1. Too Many Threes?
SDSU shot more three attempts than two-point tries – 30 to 27. They made five more attempts from three. Their 30 three-point attempts were the second-most this season, and the third time they attempted more shots from behind the arc than inside of it. Their shot selection was in line with what they have done for most of the year. On the season, 45% of SDSU’s field goal attempts are from three. Saturday, 52.7% of their attempts were from behind the arc.
Coach Dutcher liked the shot selection from his team, “Our three-point shooting was incredible. What were we? 14 for 30. That’s as good as you’re going to see anywhere in the country. And we had 18 assists on 23 baskets, so we played the right way. We shared the ball. They pack the paint. They put a lot of people in front of you, so it’s a drive and kick game, it’s a throw it into the post – go against a double (team) – kick it out for open threes. And we made a lot of threes. I was happy with our shot selection for the most part. … I thought offensively, for the most part, we played the right way.”
2. Shots off ball screens
Loses are always difficult for players and fans alike, but there were signs this team is getting better.
The Aztecs had ten days between games. One area where they showed improvement was their ability to hit the open three off ball screens. Some of that was due to the way CSU runs under ball screens to “pack the paint,” as Coach Dutcher put it. But, throughout the non-conference schedule – particularly against BYU – SDSU did not make a lot of shots immediately off screens. It is an encouraging development for their offense. It adds another dimension to their offense that teams will have to scout for going forward.
3. Ball Movement
Perhaps the most frustrating aspect of Saturday’s game is how polar SDSU looked offensively. When SDSU shared the ball, they scored, but when they played in isolation, they did not. The Aztecs had 18 assists on 23 baskets. The 18 assists were the most this season. Tre Pulliam, in particular, was the key to getting the offense moving.
He had a third of the team’s assists Saturday, and of the primary ball handlers, he is the best at getting the ball moving. Pulliam leads the team with 27 assists. He has only 10 turnovers in 213 minutes as the team’s primary ball-handler. Terrell Gomez has also done a good job at being a playmaker. Gomez has 18 assists and 8 turnovers in 177 minutes.
Why, when it worked so well, did SDSU go away from moving the ball? That is the teachable moment from this game, which will make them better going forward. When the ball stopped moving, the Aztecs’ offense stalled, but when they “played the right way,” as Dutcher described it after the game, they were unstoppable. The two players who will need to grow their games in this regard are the stars of the team, Matt Mitchell and Jordan Schakel. Both have more turnovers than assists on the season.
4. Game of Runs
San Diego State led 33-7 with 9:24 left in the first half on the back of a 12-0 and a 9-0 run. Colorado State followed by a 19-0 run of their own. SDSU opened the second half on a 10-2 run to open up a 15 point lead. Colorado State responded with a 14-0 run to pull within one. Finally, after SDSU built a 67 -59 lead with 2:06 remaining, the Rams ended the game on another 14-0.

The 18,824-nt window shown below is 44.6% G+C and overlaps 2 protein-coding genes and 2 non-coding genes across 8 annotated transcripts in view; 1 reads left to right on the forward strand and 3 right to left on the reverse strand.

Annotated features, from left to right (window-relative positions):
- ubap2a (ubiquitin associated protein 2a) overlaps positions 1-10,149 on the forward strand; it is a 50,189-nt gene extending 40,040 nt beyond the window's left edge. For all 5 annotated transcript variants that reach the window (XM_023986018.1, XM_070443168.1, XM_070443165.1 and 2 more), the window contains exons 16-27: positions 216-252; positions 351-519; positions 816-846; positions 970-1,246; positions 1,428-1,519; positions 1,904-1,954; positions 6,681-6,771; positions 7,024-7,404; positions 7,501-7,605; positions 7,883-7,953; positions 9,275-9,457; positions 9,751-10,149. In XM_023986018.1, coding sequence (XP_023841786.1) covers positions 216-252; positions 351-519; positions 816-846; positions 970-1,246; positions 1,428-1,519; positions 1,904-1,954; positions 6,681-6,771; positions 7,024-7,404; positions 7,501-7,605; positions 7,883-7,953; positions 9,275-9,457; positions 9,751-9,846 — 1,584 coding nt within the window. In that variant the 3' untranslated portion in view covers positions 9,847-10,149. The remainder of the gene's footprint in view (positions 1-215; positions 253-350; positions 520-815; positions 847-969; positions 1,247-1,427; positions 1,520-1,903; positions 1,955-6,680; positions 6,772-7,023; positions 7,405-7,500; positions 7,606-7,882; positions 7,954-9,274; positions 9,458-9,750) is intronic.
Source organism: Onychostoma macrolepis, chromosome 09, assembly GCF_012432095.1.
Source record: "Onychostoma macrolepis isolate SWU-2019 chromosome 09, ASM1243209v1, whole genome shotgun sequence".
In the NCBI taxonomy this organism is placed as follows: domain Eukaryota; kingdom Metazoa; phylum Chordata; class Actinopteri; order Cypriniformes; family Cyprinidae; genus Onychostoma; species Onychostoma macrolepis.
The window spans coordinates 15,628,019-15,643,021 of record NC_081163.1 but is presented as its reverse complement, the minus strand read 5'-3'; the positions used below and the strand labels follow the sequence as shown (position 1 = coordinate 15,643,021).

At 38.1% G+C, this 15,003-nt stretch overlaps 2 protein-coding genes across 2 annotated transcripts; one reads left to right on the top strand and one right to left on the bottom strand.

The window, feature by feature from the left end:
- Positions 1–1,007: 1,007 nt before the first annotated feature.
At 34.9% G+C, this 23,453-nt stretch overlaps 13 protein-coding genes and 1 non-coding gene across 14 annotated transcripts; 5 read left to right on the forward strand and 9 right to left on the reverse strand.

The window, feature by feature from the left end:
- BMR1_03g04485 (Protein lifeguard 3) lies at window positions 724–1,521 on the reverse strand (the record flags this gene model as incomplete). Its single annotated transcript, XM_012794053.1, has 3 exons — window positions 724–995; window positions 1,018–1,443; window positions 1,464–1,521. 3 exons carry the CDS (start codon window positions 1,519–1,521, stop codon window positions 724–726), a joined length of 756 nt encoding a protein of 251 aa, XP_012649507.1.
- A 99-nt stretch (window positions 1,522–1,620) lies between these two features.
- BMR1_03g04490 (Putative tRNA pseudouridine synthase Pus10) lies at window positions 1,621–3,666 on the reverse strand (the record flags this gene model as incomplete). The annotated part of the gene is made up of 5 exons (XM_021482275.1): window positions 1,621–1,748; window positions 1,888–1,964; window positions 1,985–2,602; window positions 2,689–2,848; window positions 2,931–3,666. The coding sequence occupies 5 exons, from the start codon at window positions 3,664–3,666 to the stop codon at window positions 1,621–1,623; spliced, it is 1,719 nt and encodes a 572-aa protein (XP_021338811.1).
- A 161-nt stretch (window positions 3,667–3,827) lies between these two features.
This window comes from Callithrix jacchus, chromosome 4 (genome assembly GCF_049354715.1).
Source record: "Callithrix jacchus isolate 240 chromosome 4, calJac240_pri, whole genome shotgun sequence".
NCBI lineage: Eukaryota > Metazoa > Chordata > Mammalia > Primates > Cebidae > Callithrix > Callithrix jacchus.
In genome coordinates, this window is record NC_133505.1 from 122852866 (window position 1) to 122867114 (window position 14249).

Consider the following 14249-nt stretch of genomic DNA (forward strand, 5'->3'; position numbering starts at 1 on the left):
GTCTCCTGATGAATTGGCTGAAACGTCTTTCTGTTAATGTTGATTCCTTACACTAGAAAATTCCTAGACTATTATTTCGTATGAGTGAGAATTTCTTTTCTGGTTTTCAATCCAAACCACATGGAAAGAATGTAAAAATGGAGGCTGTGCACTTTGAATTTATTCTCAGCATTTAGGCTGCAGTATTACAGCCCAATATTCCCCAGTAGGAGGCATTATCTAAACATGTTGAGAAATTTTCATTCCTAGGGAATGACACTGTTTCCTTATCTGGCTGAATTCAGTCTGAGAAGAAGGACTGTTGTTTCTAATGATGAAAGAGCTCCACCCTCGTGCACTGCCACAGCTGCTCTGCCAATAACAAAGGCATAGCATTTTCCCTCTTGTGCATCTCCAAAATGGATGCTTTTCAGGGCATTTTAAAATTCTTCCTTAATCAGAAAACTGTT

“It’s a game of runs,” Coach Dutcher explained after the game. “Every game in college basketball, there are going to be runs. You have to try to extend yours and shorten theirs. We let them get on a big run (in the first half). Maybe I should have taken a timeout in that stretch. We had a TV timeout in the middle of it, so I thought that was good enough to get us back on pace.”
“Usually runs are started by turnovers. We had three turnovers in that (run) and didn’t get shots up, and made enough mistakes to let them get back in the game. That’s what teams do. (Colorado State) is a good team, so teams go on runs. We were 16 down in the second half against Pepperdine and won the game. We were 17 down to BYU and tied it with 1:11 to go. Basketball is a game of runs.”
“Unfortunately, the run went against us today. We let a good start go for naught, and we have to find a better way. With all that being said, we’re up seven with a minute and five to go. We have to finish the game. We have to finish the game out.”
5. Switching all screens
The Aztecs continue to be adept at switching ball screens at all positions on the court. When they switch, it leaves Nathan Mensah or Joshua Tomaic guarding quicker players on the perimeter. In many ways, SDSU’s bigs did a better job containing the Rams guards than their smaller teammates.
Likewise, when a switch occurs, SDSU’s guards have to cover opposing forwards in the post. By forcing CSU’s post players to catch the ball further from the basket, the Aztecs backcourt players held their own against bigger players. Switching ball screens one through five is a terrific weapon to be able to use defensively.
“I thought we did a decent job in the half-court for the most part.” Coach Dutcher reflected. “We switched a lot of ball screens. We had our guards fronting their posts. But (when) they threw it in, I didn’t think it was that detrimental to us. We had our bigs guarding their guards. Stevens is a first-team all-conference guard. I thought we did a very good job on him.”
My earliest sport’s memory involve tailgating at the Murph, running down the circular exit ramps, and seeing the Padres, Chargers and Aztecs play. As a second generation Aztec, I am passionate about all things SDSU. Other interests include raising my four children, being a great husband and teaching high school.